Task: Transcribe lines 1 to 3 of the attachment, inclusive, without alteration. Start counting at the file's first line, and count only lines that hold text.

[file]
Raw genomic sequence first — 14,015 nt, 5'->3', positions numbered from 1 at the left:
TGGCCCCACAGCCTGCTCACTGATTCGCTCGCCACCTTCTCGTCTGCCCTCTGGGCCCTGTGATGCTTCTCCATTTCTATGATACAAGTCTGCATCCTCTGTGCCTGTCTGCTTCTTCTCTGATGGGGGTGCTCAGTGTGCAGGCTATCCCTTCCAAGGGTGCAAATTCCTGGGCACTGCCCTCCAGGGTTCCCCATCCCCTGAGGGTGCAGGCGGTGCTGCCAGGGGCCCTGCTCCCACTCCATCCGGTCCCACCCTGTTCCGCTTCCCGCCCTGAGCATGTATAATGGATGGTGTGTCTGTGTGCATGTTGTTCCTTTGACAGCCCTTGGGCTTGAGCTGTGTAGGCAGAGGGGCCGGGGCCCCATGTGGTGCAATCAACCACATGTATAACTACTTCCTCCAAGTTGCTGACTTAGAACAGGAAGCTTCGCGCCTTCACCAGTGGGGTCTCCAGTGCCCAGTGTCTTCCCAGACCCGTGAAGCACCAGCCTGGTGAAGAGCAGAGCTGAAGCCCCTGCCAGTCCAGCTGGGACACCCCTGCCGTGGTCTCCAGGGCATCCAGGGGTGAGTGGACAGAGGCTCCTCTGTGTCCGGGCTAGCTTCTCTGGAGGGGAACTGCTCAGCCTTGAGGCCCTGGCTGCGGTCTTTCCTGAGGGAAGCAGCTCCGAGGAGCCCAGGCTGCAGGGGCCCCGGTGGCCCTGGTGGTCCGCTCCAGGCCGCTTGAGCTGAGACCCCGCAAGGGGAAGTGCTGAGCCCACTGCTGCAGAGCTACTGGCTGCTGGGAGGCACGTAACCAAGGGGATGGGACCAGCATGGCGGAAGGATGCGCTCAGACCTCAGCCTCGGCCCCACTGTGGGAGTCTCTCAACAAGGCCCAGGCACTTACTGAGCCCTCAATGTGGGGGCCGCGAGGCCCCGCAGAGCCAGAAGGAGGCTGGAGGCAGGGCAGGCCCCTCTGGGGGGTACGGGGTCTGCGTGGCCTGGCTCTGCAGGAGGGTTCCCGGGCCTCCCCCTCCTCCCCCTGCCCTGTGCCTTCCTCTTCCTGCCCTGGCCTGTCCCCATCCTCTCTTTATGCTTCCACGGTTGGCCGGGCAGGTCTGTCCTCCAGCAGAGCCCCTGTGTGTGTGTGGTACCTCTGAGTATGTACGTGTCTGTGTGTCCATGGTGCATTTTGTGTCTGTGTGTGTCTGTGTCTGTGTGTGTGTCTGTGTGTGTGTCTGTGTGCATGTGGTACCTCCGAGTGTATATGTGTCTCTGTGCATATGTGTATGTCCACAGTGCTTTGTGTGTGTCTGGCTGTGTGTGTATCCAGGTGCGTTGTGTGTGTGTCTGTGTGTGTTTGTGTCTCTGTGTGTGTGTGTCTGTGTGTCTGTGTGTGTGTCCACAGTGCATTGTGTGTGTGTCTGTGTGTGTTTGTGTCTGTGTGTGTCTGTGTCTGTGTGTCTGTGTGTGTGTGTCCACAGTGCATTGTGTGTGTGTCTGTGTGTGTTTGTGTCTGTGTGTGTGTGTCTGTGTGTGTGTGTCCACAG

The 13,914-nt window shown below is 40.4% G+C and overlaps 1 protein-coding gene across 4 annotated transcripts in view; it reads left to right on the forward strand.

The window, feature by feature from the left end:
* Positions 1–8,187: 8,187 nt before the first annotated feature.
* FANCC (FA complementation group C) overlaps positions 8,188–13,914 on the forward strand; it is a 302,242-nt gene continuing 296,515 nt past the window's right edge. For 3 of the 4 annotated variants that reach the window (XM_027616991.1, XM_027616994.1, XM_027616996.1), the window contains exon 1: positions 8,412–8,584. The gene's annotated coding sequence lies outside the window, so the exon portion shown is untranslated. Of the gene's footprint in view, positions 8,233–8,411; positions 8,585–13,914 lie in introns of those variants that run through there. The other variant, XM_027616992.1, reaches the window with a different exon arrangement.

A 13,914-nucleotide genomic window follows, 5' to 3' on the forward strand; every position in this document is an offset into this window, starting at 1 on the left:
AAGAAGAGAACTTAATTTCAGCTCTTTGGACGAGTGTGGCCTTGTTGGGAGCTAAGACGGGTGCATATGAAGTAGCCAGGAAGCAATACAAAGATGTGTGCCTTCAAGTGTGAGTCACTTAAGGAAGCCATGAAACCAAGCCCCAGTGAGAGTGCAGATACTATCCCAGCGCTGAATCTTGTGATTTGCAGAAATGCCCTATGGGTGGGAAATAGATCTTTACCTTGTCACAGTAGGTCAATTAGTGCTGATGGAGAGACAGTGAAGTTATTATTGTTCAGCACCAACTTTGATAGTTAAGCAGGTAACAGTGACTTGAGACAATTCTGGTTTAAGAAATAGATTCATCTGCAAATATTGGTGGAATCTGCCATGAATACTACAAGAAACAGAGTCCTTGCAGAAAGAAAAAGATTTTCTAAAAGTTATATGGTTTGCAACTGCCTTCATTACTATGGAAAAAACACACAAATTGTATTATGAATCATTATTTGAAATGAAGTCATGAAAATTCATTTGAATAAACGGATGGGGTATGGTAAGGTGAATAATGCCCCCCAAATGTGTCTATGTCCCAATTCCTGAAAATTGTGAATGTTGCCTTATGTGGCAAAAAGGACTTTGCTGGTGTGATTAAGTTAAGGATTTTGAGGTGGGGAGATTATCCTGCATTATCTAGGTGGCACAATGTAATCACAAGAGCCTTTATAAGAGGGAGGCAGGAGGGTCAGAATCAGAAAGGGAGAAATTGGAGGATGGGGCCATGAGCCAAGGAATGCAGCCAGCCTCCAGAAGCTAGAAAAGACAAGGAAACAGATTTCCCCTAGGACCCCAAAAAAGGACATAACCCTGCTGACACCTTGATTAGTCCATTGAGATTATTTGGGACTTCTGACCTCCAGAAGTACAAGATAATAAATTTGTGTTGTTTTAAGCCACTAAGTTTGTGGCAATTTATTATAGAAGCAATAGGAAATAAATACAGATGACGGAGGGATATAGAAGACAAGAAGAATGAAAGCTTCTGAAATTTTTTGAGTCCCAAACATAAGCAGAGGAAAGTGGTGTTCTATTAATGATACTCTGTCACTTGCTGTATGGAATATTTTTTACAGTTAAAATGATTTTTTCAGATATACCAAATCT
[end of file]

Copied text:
Raw genomic sequence first — 14,015 nt, 5'->3', positions numbered from 1 at the left:
TGGCCCCACAGCCTGCTCACTGATTCGCTCGCCACCTTCTCGTCTGCCCTCTGGGCCCTGTGATGCTTCTCCATTTCTATGATACAAGTCTGCATCCTCTGTGCCTGTCTGCTTCTTCTCTGATGGGGGTGCTCAGTGTGCAGGCTATCCCTTCCAAGGGTGCAAATTCCTGGGCACTGCCCTCCAGGGTTCCCCATCCCCTGAGGGTGCAGGCGGTGCTGCCAGGGGCCCTGCTCCCACTCCATCCGGTCCCACCCTGTTCCGCTTCCCGCCCTGAGCATGTATAATGGATGGTGTGTCTGTGTGCATGTTGTTCCTTTGACAGCCCTTGGGCTTGAGCTGTGTAGGCAGAGGGGCCGGGGCCCCATGTGGTGCAATCAACCACATGTATAACTACTTCCTCCAAGTTGCTGACTTAGAACAGGAAGCTTCGCGCCTTCACCAGTGGGGTCTCCAGTGCCCAGTGTCTTCCCAGACCCGTGAAGCACCAGCCTGGTGAAGAGCAGAGCTGAAGCCCCTGCCAGTCCAGCTGGGACACCCCTGCCGTGGTCTCCAGGGCATCCAGGGGTGAGTGGACAGAGGCTCCTCTGTGTCCGGGCTAGCTTCTCTGGAGGGGAACTGCTCAGCCTTGAGGCCCTGGCTGCGGTCTTTCCTGAGGGAAGCAGCTCCGAGGAGCCCAGGCTGCAGGGGCCCCGGTGGCCCTGGTGGTCCGCTCCAGGCCGCTTGAGCTGAGACCCCGCAAGGGGAAGTGCTGAGCCCACTGCTGCAGAGCTACTGGCTGCTGGGAGGCACGTAACCAAGGGGATGGGACCAGCATGGCGGAAGGATGCGCTCAGACCTCAGCCTCGGCCCCACTGTGGGAGTCTCTCAACAAGGCCCAGGCACTTACTGAGCCCTCAATGTGGGGGCCGCGAGGCCCCGCAGAGCCAGAAGGAGGCTGGAGGCAGGGCAGGCCCCTCTGGGGGGTACGGGGTCTGCGTGGCCTGGCTCTGCAGGAGGGTTCCCGGGCCTCCCCCTCCTCCCCCTGCCCTGTGCCTTCCTCTTCCTGCCCTGGCCTGTCCCCATCCTCTCTTTATGCTTCCACGGTTGGCCGGGCAGGTCTGTCCTCCAGCAGAGCCCCTGTGTGTGTGTGGTACCTCTGAGTATGTACGTGTCTGTGTGTCCATGGTGCATTTTGTGTCTGTGTGTGTCTGTGTCTGTGTGTGTGTCTGTGTGTGTGTCTGTGTGCATGTGGTACCTCCGAGTGTATATGTGTCTCTGTGCATATGTGTATGTCCACAGTGCTTTGTGTGTGTCTGGCTGTGTGTGTATCCAGGTGCGTTGTGTGTGTGTCTGTGTGTGTTTGTGTCTCTGTGTGTGTGTGTCTGTGTGTCTGTGTGTGTGTCCACAGTGCATTGTGTGTGTGTCTGTGTGTGTTTGTGTCTGTGTGTGTCTGTGTCTGTGTGTCTGTGTGTGTGTGTCCACAGTGCATTGTGTGTGTGTCTGTGTGTGTTTGTGTCTGTGTGTGTGTGTCTGTGTGTGTGTGTCCACAG

The 13,914-nt window shown below is 40.4% G+C and overlaps 1 protein-coding gene across 4 annotated transcripts in view; it reads left to right on the forward strand.